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Photo: Rame Abdulkader/The Fulcrum

Provincial government has temporarily delayed all landlord-tenant hearings during the COVID-19 outbreak

Amailia* cannot afford to pay rent in April. 

The first-year history student at the University of Ottawa was planning on moving in with her partner and to apply for jobs at the end of March to be able to afford the $1,400 monthly rent for her one-bedroom apartment — a price she said is similar to what she was paying when she lived in residence.

But the COVID-19 pandemic is exacerbating issues Amailia and other tenants are facing. Since emerging in December 2019, the outbreak has caused many “non-essential businesses” to close their doors or lay-off staff, leaving employees without paycheques. The provincial government says no tenants will be evicted if they cannot afford to pay rent. 

“Nobody is hiring. I’ve gotten a bunch of emails back saying ‘we’re so sorry. We’ve had to stop the hiring process,’ ” she said. “There’s the immediate issue of paying rent in six days. And then there’s the issue of the rest of the summer too, because it’s not looking good in terms of getting employment.”

Amailia says there isn’t anything she can cut back on to afford next month’s rent. 

“I’m paying rent, internet and food and that’s it. It’s not like when people say ‘if you save up coffee money every day, then you’re good enough to get by,’ but that’s entirely not the situation at all,” said Amailia.

Amailia says she’s taking it day by day to figure out if she’ll be participating in a rent strike called Keep Your Rent, organized locally by the Herongate Tenant Coalition.

Organizer and concerned citizen Josh Hawley says there hasn’t been support for tenants during the COVID-19 outbreak, which forced a lot of companies to temporarily close or lay-off employees. Justin Trudeau announced on Friday the government will be providing a 75 per cent subsidy for small to medium-sized businesses across Canada in order to keep employees on the payroll. 

“We’ve seen relief being provided to businesses and homeowners and people who might qualify for employment insurance (EI), but nobody’s certain about that,” he said. Nearly one million Canadians applied for (EI) last week.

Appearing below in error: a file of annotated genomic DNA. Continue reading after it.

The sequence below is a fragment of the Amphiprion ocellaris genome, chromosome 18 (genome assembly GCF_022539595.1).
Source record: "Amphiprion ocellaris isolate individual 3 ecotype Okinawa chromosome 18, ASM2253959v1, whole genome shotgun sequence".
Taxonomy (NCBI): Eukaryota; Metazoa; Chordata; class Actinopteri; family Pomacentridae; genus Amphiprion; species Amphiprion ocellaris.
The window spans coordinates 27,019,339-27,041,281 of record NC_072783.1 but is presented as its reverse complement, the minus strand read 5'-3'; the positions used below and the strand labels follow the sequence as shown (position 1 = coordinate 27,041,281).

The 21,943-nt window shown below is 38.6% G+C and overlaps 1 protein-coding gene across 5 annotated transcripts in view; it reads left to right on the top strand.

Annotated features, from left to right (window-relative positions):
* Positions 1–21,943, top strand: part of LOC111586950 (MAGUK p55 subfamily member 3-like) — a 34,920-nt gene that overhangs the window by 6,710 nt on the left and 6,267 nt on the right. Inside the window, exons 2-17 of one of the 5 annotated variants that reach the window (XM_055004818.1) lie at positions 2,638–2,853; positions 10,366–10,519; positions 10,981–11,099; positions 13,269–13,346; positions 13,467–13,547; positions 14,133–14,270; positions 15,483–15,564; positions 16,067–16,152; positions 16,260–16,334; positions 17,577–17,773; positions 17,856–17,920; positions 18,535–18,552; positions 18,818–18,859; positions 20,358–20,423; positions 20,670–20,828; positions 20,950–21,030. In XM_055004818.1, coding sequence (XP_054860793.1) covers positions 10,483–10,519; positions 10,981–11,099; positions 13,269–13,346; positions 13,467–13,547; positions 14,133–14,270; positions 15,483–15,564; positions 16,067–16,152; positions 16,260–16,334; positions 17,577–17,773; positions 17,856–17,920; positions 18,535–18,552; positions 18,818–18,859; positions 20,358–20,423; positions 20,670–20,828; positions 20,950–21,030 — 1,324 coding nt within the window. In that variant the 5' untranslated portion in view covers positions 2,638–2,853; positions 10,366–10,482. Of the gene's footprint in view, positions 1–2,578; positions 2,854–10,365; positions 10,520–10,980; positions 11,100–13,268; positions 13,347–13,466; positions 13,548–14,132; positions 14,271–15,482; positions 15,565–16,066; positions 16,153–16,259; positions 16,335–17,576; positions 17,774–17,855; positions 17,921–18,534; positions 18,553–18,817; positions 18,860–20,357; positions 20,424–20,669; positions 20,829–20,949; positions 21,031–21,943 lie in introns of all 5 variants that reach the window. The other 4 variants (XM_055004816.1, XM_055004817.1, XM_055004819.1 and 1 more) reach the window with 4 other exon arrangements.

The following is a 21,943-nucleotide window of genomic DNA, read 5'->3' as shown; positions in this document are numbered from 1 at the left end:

Hawley says the rent strike originally started in Toronto and inspired him and other organizers to spread information to tenants in Ottawa. He says the movement can work as a collective for tenants to band together. 

“The movement revolves around tenants taking matters into their own hands and saying, collectively, ‘we can’t pay rent, we’re gonna keep our money, keep our rent for April.’ ” 

Hawley says tenants shouldn’t be forced to pay for April’s rent later in the month or after businesses reopen. 

Herongate Tenant Coalition advocate Naima Hussein says it’s important to recognize how minorities are affected uniquely by the financial fallout from the COVID-19 pandemic.

As a Muslim, Hussein said it’s part of her religion to not take out loans with interest.

“A lot of Muslims are in that situation where it’s like, ‘I don’t know what the next step is.’ For a lot of people, they don’t know when that next paycheque is coming in., It’s a really precarious situation.”

Hussein says she is cautious of what the province’s freeze on evictions means for tenants.

“I think that landlords already exploit so many people, but now we’re able to really see that predatory side come out in the flesh where we’re in the middle of a pandemic, and people can’t pay rent,” said Hussein. “I know that the province has guaranteed no evictions, but in the future, what is that going to look like?”

Hawley said the group has not reached out to municipal, provincial or federal levels of government because the clock is already ticking.

“We can’t wait. We Don’t have time to wait for politicians to make a decision on this or to negotiate with them,” said Hawley. “As working-class people, we have the power to take matters into our own hands to take control over our lives and to protect ourselves when we’re at our most vulnerable.”

Hawley says tenants should know their rights when it comes to not paying rent next month. 

“We don’t know how landlords are going to respond on April 2, when they don’t get the rent. But we can expect them to attack working-class tenants,” said Hawley. “This can be in the form of threats of eviction, intimidation, letters, withholding maintenance requests until they get their payment, all of which is illegal.”

If tenants do not pay rent, their landlord can send a letter asking them to do so.

“We’ll see if landlords actually do that, but that notice has no legal weight behind it. It’s not an order and again, the only way landlords can actually evict tenants is that they get an order from the Landlord Tenant Board. And they can’t do that right now and we don’t know how long the freeze is going to last.”

Hawley says the most important part of the rent strike is to inform others and band together. 

“The thing that’s so amazing with Keep Your Rent right now is we’re seeing tenants — by the hundreds, by the thousands across cities — organizing now. This is not about any individual being a leader or anything like that. This is a mass of tenants organizing together to back each other up when the time comes.” 

*Name has been changed to protect identity due to privacy concerns.

Editor’s Note (March 28, 11:38 a.m.): This article has been updated to clarify that if a tenant does not pay rent, the landlord can send a letter asking them to do so, not the Landlord Tenant Board.